When I got home from vacation a few days ago, I noticed that something was wrong with my car window–the one on the driver’s side.
When I was arriving at the gym, I pushed the switch to roll the window down, and the window started acting cuckoo. It was suddenly off the track and leaning to one side and although I could still move it up and down, it wouldn’t close because it wasn’t lining up correctly on its track.
So naturally, I felt like this was a big deal, you know? I mean, I just returned from Florida, where it was warm, but it’s FREEZING in Indiana, and I thought to myself, “It’s too cold to drive around with a window that won’t close.”
With a feeling of urgency, I started to push the button more and more. “Forget the gym,” I said to myself, “this window must be fixed now.” I pushed the button up and down and began to try and physically pull the window off the track in an effort to slot it back in.
Now here’s the thing: I KNOW NOTHING ABOUT CARS. So I had no business thinking that I knew what I was doing. I just knew I didn’t want to drive the dang car with an open window in 40 degree temps.
Not surprisingly, my efforts were to no avail, and I ended up calling a mechanic. Upon examining the window, the first thing the mechanic told me was that it looked as if the window had simply slid off the track, which would have been an easy fix for him, but in my efforts to fix the window myself, I had actually broken the window regulator part in the process, and that would now have to be replaced.
The part was ordered, and he then put the window back on the track in its rightful position, but left me with a strict directive:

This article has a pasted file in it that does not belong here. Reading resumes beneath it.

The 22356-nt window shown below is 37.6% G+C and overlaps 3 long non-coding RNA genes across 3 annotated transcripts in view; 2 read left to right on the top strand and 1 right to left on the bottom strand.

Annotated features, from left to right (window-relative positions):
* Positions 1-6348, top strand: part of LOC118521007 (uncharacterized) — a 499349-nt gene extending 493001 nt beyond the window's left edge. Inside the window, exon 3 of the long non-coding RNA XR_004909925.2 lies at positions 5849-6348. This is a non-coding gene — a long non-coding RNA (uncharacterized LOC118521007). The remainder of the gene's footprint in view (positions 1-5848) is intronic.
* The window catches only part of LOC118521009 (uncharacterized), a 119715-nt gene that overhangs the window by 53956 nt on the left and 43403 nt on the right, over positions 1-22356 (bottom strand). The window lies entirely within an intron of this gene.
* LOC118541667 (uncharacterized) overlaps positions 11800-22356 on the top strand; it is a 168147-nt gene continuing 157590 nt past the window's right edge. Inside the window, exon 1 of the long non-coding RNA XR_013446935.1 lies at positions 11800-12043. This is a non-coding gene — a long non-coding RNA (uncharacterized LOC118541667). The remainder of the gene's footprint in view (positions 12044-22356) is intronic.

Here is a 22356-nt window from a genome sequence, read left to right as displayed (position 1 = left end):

“Do not push the button up and down. The window will stay in its correct place as long as you do not press it.”
“Ok,” I said, somehow knowing this would be hard for me. 🙄 I seem to be someone who is good at doing hard things, but not easy things.
He must have read the stressed look on my face, because he then continued,
“And if you forget and press it, please do not attempt to fix it again. Just let it be until the part comes in.”
“Ok,” I said. 😳
On the drive on the way home, I said to Aliana, “Maybe I should put duct tape over the switch, so I don’t forget to not use it.”
Aliana, who is 10, reassured me that this was not necessary.
“Just remember not to touch it,” she said. I did a little internal psyching myself up. I said outloud, “Don’t roll down the window, Emily. You can remember. Don’t do it!”
I then enjoyed a very luxurious 24 hours of driving around in my warm car. I was determined to not touch the window, as I was thoroughly appreciating the warmth, dryness, and privacy of my vehicle. However, that feeling of gratefulness began to wane, (as gratefulness often does, if we don’t hold it close to our hearts) and was replaced with a sense of complacency within a few hours.
And then, as I was entering a parking facility the next night, I realized I needed to grab a ticket. Without thinking, you guessed it…I rolled down the window.
The window immediately went off the track , of course, and one side of the glass was now poking up in the air.